Dimensions: 5' x 7'
Commissioned by Oklahoma State Senate Historical Preservation Fund, Inc.
Dedicated on February 7, 2007
Long before Route 66 cut its way through the state, a building destined to become a landmark was conceived and built in Arcadia, Oklahoma.
In the spring of 1898, William Harrison Odor, members of his family and his neighbors began construction on a unique barn structure in the green countryside of Oklahoma. Odor believed a round barn would withstand an Oklahoma tornado. He fashioned the rafters from green lumber soaked in water from the nearby Deep Fork River. The rafter was then shaped to form the exact curve of the roof. The Round Barn is two stories high, with a diameter of 60' and a height of 45'. The upstairs loft has a wooden floor and an architecturally impressive ceiling.
When the barn was new, the lower level was used to shelter cattle, mules and hay. The upper level or loft was used for barn dances and other social gatherings. In 1988, the barn was donated to the Arcadia Historical and Preservation Society, who restored the Round Barn with a group of volunteers.
Edmond, Oklahoma artist Linda Tuma Robertson has captured the beauty of the world outside our windows and delicately placed it upon her canvas. She employs impressionistic techniques to capture the transient effects of shifting light while incorporating realistic detailing to truthfully portray the essence of the landscape. Robertson derives inspiration from the erratic environment around her.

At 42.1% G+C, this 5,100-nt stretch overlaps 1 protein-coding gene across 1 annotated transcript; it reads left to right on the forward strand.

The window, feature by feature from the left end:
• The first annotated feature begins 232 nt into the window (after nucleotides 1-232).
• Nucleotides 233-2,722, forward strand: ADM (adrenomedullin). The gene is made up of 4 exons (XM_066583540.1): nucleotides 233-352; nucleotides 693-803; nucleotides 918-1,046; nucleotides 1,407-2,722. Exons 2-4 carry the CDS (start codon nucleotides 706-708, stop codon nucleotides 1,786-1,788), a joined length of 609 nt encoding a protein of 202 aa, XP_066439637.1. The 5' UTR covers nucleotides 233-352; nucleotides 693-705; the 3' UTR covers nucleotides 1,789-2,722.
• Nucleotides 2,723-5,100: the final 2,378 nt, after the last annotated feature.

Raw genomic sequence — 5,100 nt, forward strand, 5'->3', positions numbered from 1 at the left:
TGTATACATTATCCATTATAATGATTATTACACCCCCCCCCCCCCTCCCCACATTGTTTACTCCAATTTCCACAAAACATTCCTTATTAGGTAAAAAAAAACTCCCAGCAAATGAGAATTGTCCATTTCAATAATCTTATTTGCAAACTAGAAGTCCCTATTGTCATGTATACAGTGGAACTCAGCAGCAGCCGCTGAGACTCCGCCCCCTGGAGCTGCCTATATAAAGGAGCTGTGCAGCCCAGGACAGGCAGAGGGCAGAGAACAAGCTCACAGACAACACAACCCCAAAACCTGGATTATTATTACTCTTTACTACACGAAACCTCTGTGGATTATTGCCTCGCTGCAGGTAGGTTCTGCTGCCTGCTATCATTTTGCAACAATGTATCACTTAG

"It can be a clear day and a few clouds will move in and the entire character of the scene will change from a mundane look into a romantic and intriguing vision. I am always excited to see what the day has given me to paint," said Robertson.
Robertson became an accomplished artist at a very young age, winning her first blue ribbon for her work in kindergarten. At age nine, the young artist studied with the prominent Oklahoma oil painter John Shelby Metcalf. Her parents nourished her artistic creativity and opened her eyes to the marvelous exquisiteness around her through trips to Wyoming and across Oklahoma.
By the age of twenty, Robertson's work had been displayed at the Kerr Museum, the Oklahoma Museum of Art, the Oklahoma Art Center and the Kennedy Center in Washington, D.C. Several institutions have commissioned her work for private and public collections including Cornell University in New York, the Kerr Foundation, and Gaillardia Country Club. She has participated in exhibits throughout the United States and has won numerous best of show awards. In 1983, internationally known Oklahoman artist Wilson Hurley selected one of her paintings to be displayed in the Art Annual IV, a true testament to her astonishing talent.